Republican National Committee Chairman Reince Priebus was on a rhetorical roll Thursday. In an interview with Bloomberg TV set to air this weekend, Priebus said the so-called “war on women” is a Democratic fabrication perpetuated by the media, as frivolous as a “war on caterpillars.”
“Well, for one thing, if the Democrats said we had a war on caterpillars, and every mainstream media outlet talked about the fact that Republicans have a war on caterpillars, then we have problems with caterpillars,” Priebus said. “The fact of the matter is it’s a fiction,” Priebus continued, and it started as a “war against the Vatican.”Huh. I wonder which Amendment gave caterpillars the right to vote. Oh, that's right. Caterpillars aren't people. Women are. Incidentally, we also vote. I love (Editor's note--I don't mean "love") how his dismissal of the "war on women" includes the insinuation that our dumb lady brains believe whatever "mainstream media outlets" tell us, and that we can't figure out for ourselves that there has been a serious up-tick in bills at the state and federal level whittling away our access to reproductive health care. The article I just linked is from last year, and as it predicts, things have been getting worse. And one can't help but note that this up-tick came right after the 2010 elections and the Tea Party insurgency that put more Republicans in office.
If Reince Priebus is confused about how we can figure this out for ourselves, he might want to direct his attention to fellow Republican, Sen. Lisa Murkowski:
Sen. Lisa Murkowski (R-Alaska) spoke out forcefully in favor of reproductive rights on Wednesday in Homer, Alaska, as many in her party have sought to restrict them.
"It makes no sense to make this attack on women," she said at a local Chamber of Commerce luncheon, according to theHomer News. "If you don't feel this is an attack, you need to go home and talk to your wife and your daughters."
Or maybe he could listen to Sen. Olympia Snowe:
Just a few years ago, Snowe recalled, she stood with President Barack Obama as he signed the Fair Pay Act named after Ledbetter. The political debate today "comes to contraceptive coverage," Snowe said.
"You know, it really is surprising, because I feel like it's a retro-debate that took place in the 1950s," Snowe said. "It's sort of back to the future, isn't it? And it is surprising in the 21st century we would be revisiting this issue. And Sandra Fluke should have been commended, not condemned, for her courage in expressing her own views and beliefs before members of Congress."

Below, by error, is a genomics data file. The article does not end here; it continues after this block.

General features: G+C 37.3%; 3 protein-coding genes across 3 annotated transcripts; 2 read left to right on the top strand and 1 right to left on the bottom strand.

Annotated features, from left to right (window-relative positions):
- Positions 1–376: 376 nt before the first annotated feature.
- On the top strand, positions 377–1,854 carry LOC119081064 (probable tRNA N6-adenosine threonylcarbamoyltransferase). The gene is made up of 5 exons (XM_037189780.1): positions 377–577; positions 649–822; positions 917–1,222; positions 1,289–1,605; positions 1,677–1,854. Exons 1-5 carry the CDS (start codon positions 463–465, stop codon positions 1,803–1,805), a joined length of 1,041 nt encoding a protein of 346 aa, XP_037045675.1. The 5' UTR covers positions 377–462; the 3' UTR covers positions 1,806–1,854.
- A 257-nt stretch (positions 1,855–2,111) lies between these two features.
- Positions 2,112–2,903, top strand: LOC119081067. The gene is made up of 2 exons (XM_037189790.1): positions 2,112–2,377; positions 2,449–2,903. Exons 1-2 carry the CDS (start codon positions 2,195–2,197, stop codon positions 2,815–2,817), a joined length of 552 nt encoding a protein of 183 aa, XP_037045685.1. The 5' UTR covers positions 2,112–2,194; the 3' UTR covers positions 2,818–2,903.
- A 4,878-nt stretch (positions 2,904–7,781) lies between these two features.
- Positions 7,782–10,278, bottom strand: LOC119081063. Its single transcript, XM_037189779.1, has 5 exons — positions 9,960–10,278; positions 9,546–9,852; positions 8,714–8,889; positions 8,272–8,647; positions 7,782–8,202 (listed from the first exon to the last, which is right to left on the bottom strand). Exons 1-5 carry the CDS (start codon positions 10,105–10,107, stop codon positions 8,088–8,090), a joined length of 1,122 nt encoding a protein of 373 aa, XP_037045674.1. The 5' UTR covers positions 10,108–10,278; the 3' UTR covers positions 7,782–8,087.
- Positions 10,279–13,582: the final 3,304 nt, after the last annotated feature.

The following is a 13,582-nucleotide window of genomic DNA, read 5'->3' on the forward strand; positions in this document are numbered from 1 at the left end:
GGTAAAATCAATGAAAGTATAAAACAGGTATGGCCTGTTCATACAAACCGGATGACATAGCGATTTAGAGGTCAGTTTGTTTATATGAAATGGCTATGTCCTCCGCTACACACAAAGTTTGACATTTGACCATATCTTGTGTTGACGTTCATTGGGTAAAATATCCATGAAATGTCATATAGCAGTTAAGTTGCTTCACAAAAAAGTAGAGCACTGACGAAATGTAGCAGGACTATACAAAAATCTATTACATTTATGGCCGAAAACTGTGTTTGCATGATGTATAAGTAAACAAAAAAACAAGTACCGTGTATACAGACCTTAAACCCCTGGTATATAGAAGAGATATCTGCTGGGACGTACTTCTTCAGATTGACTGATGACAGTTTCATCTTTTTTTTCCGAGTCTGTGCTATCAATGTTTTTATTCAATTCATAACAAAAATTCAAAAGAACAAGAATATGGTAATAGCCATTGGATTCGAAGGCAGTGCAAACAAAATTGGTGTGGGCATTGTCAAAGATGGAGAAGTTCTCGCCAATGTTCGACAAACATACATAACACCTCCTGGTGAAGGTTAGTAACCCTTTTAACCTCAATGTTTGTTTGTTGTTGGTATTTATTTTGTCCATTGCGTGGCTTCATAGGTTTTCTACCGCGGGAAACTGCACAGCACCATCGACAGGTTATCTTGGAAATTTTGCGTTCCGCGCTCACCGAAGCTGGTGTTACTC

Or maybe he can't understand them, because he doesn't speak "caterpillar".
But just to pile on his craptastic point a bit--let's just take a gander at the so-called "war against the Vatican" Priebus would have us believe is a real thing. Here's one scene from the battlefield:
Xavier University will stop offering contraception coverage through its health plan this summer, according to a report from WLWT News. The Jesuit university will no longer cover birth control or sterilization except for non-contraceptive reasons. Recently, several Protestant colleges warned they might discontinue health insurance to students if the Obama administration did not alter its contraception rule. Some other Catholic universities, like the University of Dayton, have offered contraception coverage in the past and say they will continue to do so. The Obama regulation allows religiously affiliated organizations to opt out of offering birth control.
So let's get this straight--this university is going to discontinue contraception coverage--which it had been doing without a qualm before--because they just discovered they had some moral issues with it? Or is this more of a politically-timed hissy fit, to say they can't either be made to do something which, under the rule as it exists, their insurance company, and not them, would actually be doing?
Nice try. I'm gonna go with "hissy fit" on this one. Then I'm gonna sit here eating mulberry leaves until silk shoots out my butt.